The bungled Fyre Festival, which essentially Gilligans Island’ed a bunch of wealthy music enthusiasts, has inspired almost as many lawsuits as it has think pieces at this point. Six groups are currently taking legal action against the organizers of the nightmare vacation. Considering how bad the situation has gotten, it’s time to review each case individually. Here we go:
Reports of a class action suit being filed by celebrity trial lawyer Mark Geragos began appearing on May 1, to the tune of $100 million. Seeking both compensatory and punitive damages, the suit claims that the festival “was closer to The Hunger Games or Lord of the Flies than Coachella.”
On May 2, The Hollywood Reporter said that a smaller group of festival attendees, comprised of Chelsea Chinery, Shannon McAuliffe, and Desiree Flores and represented by personal injury lawyer John Girardi, claimed that hopeful concert-goers were misled by social media influencers including Kendall Jenner, Bella Hadid, and Emily Ratajowski. “As Plaintiffs began to grasp the dire nature of the situation, upon witnessing the complete lack of infrastructure necessary to host such an event, a panic enveloped the crowd,” writes Girardi. “Plaintiffs were stuck on the island, with no way off.”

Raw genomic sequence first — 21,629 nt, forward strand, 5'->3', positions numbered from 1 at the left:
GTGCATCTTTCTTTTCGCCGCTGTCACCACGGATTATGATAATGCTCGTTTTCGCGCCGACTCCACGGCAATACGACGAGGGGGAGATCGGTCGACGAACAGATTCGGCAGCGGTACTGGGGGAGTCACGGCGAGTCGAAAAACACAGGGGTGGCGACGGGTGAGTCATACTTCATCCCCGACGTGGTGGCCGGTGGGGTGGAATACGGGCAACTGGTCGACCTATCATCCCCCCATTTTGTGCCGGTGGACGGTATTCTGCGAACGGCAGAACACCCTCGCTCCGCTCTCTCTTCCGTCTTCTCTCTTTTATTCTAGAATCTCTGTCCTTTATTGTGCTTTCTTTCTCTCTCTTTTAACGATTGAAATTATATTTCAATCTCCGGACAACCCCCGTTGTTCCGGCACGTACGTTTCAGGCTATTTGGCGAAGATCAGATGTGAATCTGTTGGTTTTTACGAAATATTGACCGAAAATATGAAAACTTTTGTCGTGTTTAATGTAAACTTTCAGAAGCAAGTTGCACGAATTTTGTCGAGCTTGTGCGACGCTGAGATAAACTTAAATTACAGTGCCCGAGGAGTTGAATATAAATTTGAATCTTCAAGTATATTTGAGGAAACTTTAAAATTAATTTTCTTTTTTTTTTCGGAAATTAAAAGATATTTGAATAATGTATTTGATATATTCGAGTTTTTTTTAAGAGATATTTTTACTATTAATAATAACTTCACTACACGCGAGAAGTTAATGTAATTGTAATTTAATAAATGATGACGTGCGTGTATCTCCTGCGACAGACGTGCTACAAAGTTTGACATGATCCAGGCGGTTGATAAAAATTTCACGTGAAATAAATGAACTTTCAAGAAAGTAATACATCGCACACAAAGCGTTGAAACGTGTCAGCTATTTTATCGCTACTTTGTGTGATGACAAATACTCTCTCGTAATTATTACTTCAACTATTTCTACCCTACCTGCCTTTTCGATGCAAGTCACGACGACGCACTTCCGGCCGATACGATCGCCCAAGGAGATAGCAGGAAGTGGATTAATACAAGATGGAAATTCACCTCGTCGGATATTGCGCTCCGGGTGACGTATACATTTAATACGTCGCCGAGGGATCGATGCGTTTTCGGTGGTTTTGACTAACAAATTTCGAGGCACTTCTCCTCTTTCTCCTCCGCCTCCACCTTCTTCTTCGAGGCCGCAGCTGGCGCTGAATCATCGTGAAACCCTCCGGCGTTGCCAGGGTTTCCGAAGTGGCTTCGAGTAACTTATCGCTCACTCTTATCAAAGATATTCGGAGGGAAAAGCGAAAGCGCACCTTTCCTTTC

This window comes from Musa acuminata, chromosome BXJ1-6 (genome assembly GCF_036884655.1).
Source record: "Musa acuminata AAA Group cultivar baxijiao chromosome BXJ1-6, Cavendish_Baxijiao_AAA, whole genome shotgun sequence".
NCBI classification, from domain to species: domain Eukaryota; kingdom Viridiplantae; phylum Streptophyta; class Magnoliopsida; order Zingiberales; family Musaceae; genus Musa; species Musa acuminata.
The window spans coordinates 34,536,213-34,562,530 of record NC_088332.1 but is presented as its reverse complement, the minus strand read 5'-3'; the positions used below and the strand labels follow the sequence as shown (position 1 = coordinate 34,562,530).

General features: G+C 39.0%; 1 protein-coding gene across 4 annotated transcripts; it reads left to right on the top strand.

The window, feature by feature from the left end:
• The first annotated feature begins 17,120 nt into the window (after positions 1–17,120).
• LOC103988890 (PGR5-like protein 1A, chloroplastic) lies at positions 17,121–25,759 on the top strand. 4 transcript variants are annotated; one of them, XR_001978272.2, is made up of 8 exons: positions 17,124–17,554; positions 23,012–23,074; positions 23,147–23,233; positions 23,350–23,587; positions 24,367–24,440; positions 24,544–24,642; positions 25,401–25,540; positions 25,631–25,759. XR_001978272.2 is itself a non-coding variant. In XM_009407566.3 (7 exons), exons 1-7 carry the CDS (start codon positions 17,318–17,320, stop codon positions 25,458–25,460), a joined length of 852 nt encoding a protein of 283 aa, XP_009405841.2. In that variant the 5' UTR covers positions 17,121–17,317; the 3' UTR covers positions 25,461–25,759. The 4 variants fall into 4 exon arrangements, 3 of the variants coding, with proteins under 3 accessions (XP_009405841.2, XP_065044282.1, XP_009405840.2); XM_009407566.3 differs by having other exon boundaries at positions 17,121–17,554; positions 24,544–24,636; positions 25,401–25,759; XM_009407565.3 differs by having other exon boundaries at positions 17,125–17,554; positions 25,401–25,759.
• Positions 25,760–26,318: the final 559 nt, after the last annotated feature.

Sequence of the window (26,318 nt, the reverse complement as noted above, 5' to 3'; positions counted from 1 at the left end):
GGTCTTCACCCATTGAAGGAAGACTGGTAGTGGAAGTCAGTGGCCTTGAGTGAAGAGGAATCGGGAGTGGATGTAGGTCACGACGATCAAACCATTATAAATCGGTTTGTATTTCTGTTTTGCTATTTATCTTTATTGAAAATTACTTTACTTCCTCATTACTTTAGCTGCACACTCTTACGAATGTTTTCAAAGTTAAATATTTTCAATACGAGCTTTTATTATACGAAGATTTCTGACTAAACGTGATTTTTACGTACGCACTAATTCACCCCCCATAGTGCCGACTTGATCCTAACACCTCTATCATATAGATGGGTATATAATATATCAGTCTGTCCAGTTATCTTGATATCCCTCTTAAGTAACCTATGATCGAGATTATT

On May 4, NPR reported that Matthew Herlihy and Anthony Lauriello spent thousands on lodging and travel and later had their clothes stolen. The two made claims of negligence, fraud, and misrepresentation against the creators of the island party.
Claims being made by medics in another suit are perhaps the most hideous. Staffers say that they “immediately discovered that the accommodations were uninhabitable, including bug infestations, blood-stained mattresses and no air conditioning.” The amount of money they were seeking was unspecified.
The sixth suit was filed by Kenneth and Emily Reel, a couple who paid close to $5,000 for VIP treatment. “The event fell woefully short of what was advertised in virtually every way,” reads the suit made on behalf of the pair. The two are looking for $5 million from the festival’s PR agency and advertising company, saying the marketing team “did not take any steps, let alone reasonable steps, to ensure that their promotional materials and marketing campaigns were accurate.”
We can’t imagine it’ll be too long before a seventh, eighth, and ninth suit needs to be added to this list.